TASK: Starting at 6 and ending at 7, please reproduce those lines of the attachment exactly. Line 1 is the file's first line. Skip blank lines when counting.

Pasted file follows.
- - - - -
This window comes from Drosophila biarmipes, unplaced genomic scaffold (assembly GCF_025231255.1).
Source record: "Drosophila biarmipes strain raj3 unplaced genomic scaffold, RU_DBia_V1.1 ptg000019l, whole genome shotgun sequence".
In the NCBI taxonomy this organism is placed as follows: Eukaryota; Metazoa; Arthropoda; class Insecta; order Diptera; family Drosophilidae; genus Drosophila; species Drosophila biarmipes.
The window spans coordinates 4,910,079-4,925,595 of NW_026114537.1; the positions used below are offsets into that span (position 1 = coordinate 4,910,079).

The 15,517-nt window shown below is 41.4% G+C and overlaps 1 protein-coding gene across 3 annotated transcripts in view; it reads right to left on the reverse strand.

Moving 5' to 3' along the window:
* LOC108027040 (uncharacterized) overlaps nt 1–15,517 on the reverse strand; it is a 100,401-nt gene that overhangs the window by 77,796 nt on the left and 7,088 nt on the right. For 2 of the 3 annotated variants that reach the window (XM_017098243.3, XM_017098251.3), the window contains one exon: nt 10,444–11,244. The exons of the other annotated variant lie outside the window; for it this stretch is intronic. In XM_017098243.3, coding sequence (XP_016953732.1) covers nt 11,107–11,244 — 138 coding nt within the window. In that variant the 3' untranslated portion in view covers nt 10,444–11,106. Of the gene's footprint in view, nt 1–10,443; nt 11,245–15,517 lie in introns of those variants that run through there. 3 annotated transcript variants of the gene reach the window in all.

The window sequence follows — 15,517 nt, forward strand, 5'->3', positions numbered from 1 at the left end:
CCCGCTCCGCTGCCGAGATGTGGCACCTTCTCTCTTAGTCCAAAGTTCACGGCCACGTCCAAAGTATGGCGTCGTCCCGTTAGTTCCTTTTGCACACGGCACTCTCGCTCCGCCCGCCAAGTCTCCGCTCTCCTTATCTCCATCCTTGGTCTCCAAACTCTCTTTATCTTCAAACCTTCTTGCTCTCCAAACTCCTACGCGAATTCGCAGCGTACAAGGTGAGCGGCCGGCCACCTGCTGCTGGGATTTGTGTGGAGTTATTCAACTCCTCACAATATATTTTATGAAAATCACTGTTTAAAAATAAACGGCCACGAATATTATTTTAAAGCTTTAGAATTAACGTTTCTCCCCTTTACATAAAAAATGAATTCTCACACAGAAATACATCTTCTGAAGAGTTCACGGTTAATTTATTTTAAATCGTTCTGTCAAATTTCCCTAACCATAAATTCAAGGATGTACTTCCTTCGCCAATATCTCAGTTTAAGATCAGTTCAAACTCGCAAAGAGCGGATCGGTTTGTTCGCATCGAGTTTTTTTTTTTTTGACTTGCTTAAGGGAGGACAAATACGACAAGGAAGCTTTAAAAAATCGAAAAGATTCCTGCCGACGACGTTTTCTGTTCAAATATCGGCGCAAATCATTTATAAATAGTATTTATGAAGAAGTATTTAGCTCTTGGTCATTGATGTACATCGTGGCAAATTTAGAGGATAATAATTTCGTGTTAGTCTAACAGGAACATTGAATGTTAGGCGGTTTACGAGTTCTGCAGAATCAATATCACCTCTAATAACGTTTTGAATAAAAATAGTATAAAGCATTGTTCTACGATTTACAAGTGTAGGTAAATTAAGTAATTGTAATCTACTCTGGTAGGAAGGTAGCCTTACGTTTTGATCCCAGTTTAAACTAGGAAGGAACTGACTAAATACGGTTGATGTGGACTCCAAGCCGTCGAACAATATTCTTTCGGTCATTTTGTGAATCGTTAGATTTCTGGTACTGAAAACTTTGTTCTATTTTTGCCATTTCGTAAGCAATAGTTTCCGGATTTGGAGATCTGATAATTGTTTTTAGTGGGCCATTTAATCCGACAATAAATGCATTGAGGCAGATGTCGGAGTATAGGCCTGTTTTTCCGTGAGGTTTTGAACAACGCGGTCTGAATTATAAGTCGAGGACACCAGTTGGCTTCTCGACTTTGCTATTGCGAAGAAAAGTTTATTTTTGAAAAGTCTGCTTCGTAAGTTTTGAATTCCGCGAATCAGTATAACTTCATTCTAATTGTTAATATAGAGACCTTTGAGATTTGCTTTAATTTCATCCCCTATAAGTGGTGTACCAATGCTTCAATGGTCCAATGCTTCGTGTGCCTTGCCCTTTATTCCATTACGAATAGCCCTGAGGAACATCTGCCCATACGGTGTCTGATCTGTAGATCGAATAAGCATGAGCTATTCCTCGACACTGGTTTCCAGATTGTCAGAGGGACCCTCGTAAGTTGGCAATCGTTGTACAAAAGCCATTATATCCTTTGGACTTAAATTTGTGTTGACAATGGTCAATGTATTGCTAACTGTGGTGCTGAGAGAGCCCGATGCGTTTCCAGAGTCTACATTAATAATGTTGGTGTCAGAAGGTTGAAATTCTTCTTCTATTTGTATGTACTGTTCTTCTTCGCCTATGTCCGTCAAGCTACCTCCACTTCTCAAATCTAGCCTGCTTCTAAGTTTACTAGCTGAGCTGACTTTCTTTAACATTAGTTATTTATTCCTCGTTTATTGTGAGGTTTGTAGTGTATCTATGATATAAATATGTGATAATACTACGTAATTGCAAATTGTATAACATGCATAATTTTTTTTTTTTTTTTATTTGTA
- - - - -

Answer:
Moving 5' to 3' along the window:
* LOC108027040 (uncharacterized) overlaps nt 1–15,517 on the reverse strand; it is a 100,401-nt gene that overhangs the window by 77,796 nt on the left and 7,088 nt on the right. For 2 of the 3 annotated variants that reach the window (XM_017098243.3, XM_017098251.3), the window contains one exon: nt 10,444–11,244. The exons of the other annotated variant lie outside the window; for it this stretch is intronic. In XM_017098243.3, coding sequence (XP_016953732.1) covers nt 11,107–11,244 — 138 coding nt within the window. In that variant the 3' untranslated portion in view covers nt 10,444–11,106. Of the gene's footprint in view, nt 1–10,443; nt 11,245–15,517 lie in introns of those variants that run through there. 3 annotated transcript variants of the gene reach the window in all.